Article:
The whole world will mourn Muhammad Ali when he goes, it will lament the once fierce light that has been extinguished, but for those who know him best, and have loved him most intensely, there will be along with the sadness a degree of relief that the most poignant assignment of their lives is finally over.
There will be relief, certainly, but also a terrible sense of emptiness.
It is apparent even as celebrations were under way for the great man's 70th birthday today.
On 18 February, President Clinton flies into Las Vegas, where a spectacular tribute is being planned at the MGM Grand Casino.
Joyful occasions, no doubt, if Ali, who was perilously ill last month after returning from the funeral of his great adversary Joe Frazier, fills the big rooms with his presence, if he can reproduce one or two of those moments of needle-sharp awareness that he showed when rising to his feet and applauding the life of his old opponent in the funeral chapel in Philadelphia.
But if there is pride and idolisation, there is also a kind of agony and no one captures such ambivalence more deeply than Gene Kilroy, the man who of all Ali's inner circle has most passionately celebrated those little pinpricks of light that over the years have from time to time illuminated the enveloping darkness which has accompanied the Parkinson's syndrome so cruelly accelerated by those last brutal years in the ring.
Kilroy, a lawyer and one of the most familiar denizens of the fight jungle, was a young army officer when he first encountered the young Ali at the Rome Olympics.
He has rarely been long or far from his side ever since.
Kilroy travelled to Philadelphia with Ali and noted the herculean effort required from the man who once seemed to embody physical grace even under the most extreme pressure.
When Ali was found unconscious in his home in Paradise Valley, Arizona, soon after his return from the East, Kilroy, the ultimate boxing retainer, wondered if it was indeed the end and, if it was, what astonishing symmetry in the possibility that he had given the last ounces of his will and energy in saluting the man with whom he had, in his own view, been locked in a “near death” experience in the ring in Manila all those years before.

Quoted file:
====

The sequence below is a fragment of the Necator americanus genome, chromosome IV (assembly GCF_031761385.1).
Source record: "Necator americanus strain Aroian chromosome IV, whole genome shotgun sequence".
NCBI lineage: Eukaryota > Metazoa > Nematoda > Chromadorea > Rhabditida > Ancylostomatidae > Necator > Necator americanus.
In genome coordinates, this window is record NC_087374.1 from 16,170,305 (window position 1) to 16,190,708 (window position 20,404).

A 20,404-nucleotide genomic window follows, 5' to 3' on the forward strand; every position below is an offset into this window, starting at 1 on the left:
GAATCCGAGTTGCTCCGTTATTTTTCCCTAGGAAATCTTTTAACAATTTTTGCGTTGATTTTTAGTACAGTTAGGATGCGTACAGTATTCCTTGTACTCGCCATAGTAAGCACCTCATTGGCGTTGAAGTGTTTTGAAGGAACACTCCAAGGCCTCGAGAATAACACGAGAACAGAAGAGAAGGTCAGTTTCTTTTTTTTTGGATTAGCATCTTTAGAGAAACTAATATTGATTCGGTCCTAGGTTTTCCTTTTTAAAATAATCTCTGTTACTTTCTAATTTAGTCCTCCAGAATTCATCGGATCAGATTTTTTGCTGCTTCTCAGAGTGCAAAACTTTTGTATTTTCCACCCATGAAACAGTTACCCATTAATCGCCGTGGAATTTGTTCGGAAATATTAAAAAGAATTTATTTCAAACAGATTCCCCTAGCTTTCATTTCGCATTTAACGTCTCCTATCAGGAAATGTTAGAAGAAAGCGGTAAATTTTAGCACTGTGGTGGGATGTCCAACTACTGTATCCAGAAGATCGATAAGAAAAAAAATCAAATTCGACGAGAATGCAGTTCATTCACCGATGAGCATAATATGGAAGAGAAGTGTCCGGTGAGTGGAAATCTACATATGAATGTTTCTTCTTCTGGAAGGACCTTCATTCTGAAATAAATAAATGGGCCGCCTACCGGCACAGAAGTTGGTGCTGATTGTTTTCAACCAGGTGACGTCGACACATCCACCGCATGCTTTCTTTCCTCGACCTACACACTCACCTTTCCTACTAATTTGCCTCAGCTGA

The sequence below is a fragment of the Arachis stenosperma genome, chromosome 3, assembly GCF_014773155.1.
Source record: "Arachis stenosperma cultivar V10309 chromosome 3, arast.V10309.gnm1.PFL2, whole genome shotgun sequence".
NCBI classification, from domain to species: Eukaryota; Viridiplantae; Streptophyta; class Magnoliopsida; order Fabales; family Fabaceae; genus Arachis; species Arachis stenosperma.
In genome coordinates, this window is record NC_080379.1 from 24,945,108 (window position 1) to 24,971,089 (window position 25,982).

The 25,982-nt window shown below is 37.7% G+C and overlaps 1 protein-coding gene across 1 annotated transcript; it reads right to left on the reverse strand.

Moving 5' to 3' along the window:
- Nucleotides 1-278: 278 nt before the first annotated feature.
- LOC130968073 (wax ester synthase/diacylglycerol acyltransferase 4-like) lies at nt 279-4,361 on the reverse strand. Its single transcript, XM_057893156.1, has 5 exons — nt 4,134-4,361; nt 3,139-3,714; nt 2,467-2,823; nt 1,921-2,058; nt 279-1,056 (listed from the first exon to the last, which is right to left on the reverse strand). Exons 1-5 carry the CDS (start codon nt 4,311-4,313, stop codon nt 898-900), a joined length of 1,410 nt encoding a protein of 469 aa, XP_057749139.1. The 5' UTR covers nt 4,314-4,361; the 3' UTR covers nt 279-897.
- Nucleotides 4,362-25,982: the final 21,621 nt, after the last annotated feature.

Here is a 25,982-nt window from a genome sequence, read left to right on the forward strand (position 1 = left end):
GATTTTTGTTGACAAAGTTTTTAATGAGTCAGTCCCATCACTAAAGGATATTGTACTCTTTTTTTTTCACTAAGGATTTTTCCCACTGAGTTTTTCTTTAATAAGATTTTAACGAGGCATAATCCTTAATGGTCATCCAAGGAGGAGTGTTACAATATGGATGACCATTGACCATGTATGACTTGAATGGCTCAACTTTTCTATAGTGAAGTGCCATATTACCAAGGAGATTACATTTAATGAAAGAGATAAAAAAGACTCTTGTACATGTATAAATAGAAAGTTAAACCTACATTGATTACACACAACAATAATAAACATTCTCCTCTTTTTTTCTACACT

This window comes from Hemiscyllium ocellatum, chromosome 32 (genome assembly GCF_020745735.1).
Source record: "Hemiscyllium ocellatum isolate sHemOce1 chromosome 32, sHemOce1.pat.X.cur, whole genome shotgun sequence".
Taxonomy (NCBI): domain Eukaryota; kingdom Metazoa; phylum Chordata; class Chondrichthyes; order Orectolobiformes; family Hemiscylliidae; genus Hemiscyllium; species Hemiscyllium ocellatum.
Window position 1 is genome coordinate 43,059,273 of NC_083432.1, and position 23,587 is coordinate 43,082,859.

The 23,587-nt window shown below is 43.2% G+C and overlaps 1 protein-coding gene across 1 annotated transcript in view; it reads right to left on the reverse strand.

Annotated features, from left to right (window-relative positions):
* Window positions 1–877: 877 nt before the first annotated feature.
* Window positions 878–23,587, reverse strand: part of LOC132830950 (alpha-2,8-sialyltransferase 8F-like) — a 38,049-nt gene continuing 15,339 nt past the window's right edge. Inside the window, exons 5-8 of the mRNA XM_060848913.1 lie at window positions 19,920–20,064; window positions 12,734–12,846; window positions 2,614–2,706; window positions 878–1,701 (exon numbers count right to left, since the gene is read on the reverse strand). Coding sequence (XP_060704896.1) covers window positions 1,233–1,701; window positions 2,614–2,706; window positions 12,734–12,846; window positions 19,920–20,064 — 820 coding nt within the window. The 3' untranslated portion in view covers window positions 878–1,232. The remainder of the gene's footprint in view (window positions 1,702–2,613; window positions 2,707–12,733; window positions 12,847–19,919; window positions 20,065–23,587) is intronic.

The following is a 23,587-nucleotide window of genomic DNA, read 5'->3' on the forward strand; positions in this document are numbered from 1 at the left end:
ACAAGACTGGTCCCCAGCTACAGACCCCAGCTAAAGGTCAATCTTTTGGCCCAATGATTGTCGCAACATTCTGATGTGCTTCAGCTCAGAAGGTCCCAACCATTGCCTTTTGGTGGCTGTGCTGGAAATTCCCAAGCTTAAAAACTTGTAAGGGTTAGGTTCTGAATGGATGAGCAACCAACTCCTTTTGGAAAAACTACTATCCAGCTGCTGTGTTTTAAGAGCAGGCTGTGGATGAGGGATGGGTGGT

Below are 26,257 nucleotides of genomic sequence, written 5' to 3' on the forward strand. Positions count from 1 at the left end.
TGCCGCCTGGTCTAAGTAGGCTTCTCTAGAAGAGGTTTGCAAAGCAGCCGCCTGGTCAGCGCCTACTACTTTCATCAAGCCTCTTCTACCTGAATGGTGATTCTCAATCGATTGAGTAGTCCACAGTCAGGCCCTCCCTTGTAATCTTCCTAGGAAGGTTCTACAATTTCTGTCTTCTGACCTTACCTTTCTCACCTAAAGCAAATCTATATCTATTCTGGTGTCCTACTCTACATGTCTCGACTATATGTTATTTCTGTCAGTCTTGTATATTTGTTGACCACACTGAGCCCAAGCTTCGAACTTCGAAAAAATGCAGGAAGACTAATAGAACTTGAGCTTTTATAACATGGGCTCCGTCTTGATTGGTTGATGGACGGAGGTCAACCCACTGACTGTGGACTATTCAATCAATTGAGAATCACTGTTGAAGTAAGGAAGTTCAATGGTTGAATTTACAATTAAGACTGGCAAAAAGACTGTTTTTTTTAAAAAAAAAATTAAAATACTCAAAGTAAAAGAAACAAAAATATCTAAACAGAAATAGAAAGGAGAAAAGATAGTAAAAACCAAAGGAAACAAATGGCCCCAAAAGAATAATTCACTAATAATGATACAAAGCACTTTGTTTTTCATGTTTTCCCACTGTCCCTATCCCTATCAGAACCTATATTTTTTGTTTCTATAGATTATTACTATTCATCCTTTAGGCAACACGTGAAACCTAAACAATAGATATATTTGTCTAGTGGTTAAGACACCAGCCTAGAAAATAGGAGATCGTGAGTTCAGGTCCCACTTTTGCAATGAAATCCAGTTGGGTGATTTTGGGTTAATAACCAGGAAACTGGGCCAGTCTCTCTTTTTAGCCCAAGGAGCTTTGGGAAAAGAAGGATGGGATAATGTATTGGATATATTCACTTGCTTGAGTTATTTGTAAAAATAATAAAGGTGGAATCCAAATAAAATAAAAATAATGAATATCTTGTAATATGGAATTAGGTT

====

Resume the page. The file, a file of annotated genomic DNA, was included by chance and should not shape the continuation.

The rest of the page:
“You know this Parkinson's thing is really kicking his butt,” said Kilroy, “but as long as he has breath in his body you know that he will never hide away... he will always come to face the world, to be acknowledged and try to give something back. Will he make it to Vegas again?
“I know he will if it is humanly possible.
“You have your coronations in London and we have inaugurals in Washington, well this will be our version of a combination of the two.”
For Kilroy, it will be something rather more personal, something that will carry him through all the days of glory and pain, all the riotous affirmation of a talent and a competitive character and personality that made Ali not only the world's greatest boxer and sportsman but someone who could stop the traffic anywhere in the world.
“Ali once said,” recalls Kilroy, “that he wasn't just born to be a great champion, that was what he did for a living, but he also wanted to touch the world, make it a better place. Fight injustice, racism.